Roger Watson, Editor-in-Chief
Mindfulness is trendy, but does it do any good? A recent study from Canada but Guillaunie et al. (2016) titled: 'A mixed-methods systematic review of the effects of mindfulness on nurses' and published in JAN suggests that it does. The study aimed: 'To review the effects of mindfulness-based interventions on Registered Nurses and nursing students'. The definition of mindfulness used was: 'Mindfulness can be defined as a form of mental training
through a variety of exercises that involve stilling or emptying the mind or intentionally bringing one’s attention to an inner object such as the present moment or the breath (Baer 2003, Chen et al. 2012).
Reviewing 32 studies published between 1980-2014, 17 of which were controlled designs, and applying meta-analysis they found that: 'mindfulness-based interventions may be effective in significantly reducing state anxiety and depression at posttreatment and state anxiety and trait anxiety at follow-up'. Qualitative studies were also reviewed and supported these findings. The authors conclude: 'Mindfulness training seems to be an effective strategy for organizations wishing to improve nurses’ mental health, as meta-analysis suggests positive effects on anxiety and depression'.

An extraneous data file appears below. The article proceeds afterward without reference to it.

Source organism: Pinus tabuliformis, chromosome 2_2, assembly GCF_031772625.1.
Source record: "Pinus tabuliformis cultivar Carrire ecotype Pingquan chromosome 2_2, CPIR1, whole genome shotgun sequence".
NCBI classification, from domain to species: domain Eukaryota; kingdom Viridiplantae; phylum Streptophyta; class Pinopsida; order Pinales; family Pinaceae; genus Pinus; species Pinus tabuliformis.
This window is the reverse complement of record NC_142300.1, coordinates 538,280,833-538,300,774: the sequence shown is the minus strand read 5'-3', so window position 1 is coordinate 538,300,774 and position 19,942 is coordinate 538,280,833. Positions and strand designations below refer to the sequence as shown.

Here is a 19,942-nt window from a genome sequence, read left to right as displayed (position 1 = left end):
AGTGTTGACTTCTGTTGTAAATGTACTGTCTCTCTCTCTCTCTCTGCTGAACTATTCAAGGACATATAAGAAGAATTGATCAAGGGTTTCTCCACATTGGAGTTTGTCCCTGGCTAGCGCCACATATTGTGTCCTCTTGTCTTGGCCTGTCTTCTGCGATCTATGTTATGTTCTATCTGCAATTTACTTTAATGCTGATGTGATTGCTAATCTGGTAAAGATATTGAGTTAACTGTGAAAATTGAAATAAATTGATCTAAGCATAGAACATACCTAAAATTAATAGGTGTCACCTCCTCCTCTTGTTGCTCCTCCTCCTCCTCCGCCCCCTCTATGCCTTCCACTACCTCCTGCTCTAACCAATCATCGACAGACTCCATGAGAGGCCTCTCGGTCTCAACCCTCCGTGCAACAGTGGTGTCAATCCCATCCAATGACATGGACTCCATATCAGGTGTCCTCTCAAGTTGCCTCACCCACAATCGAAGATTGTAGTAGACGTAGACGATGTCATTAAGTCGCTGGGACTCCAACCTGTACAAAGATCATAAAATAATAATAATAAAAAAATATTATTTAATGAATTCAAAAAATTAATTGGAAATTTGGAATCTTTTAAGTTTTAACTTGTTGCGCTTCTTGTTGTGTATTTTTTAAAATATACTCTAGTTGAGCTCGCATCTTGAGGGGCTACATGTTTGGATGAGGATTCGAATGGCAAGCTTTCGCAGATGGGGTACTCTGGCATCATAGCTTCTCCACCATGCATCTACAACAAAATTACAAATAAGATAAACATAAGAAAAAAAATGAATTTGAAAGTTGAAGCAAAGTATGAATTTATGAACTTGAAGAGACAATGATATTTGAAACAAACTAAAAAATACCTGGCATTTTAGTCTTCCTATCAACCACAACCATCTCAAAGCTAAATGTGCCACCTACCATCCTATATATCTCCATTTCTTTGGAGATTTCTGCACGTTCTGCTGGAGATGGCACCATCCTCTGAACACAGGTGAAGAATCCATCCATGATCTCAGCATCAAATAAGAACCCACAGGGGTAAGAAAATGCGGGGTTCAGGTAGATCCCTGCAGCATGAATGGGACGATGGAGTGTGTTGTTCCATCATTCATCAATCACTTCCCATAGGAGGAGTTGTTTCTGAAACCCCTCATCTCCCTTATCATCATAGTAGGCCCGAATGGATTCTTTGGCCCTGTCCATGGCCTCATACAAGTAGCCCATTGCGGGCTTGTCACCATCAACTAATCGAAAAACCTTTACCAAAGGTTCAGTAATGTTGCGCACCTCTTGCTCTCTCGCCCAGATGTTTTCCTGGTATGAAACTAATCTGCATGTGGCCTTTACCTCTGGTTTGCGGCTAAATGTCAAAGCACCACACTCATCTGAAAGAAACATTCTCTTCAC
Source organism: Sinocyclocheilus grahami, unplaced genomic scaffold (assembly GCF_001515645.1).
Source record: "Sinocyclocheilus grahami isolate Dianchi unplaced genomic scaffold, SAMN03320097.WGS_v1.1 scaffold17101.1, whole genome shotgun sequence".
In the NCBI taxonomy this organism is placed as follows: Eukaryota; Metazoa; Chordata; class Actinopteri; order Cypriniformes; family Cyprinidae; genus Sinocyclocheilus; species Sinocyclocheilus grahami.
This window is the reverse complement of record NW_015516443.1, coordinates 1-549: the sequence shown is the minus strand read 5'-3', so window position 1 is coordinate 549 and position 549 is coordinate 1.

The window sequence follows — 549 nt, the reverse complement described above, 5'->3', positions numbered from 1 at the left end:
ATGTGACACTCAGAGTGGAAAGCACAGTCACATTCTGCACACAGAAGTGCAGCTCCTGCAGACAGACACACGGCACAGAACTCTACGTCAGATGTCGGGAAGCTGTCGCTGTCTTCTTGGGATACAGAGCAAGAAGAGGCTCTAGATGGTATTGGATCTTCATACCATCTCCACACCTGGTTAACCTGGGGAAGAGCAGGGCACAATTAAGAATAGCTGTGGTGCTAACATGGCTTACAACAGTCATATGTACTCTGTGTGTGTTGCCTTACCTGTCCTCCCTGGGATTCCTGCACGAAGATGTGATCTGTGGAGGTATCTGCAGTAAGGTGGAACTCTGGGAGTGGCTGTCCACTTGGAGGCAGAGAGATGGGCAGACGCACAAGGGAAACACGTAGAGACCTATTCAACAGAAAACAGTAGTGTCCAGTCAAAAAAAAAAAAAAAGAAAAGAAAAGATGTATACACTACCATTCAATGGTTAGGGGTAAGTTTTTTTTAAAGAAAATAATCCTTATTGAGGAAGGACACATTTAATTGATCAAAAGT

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Baer R.A. (2003) Mindfulness training as a clinical intervention: a conceptual and empirical review. Clinical Psychology: Science and Practice 10(2), 125–143.
Chen K.W., Berger C.C., Manheimer E., Forde D., Magidson J., Dachman L. & Lejuez C. (2012) Meditative therapies for reducing anxiety: a systematic review and meta-analysis of randomized controlled trials. Depression and Anxiety 29(7), 545–562.
GUILLAUMIE L., BOIRAL O. & CHAMPAGNE J. (2016) A mixed-methods systematic review of the effects of mindfulness on nurses. Journal of Advanced Nursing doi: 10.1111/jan.13176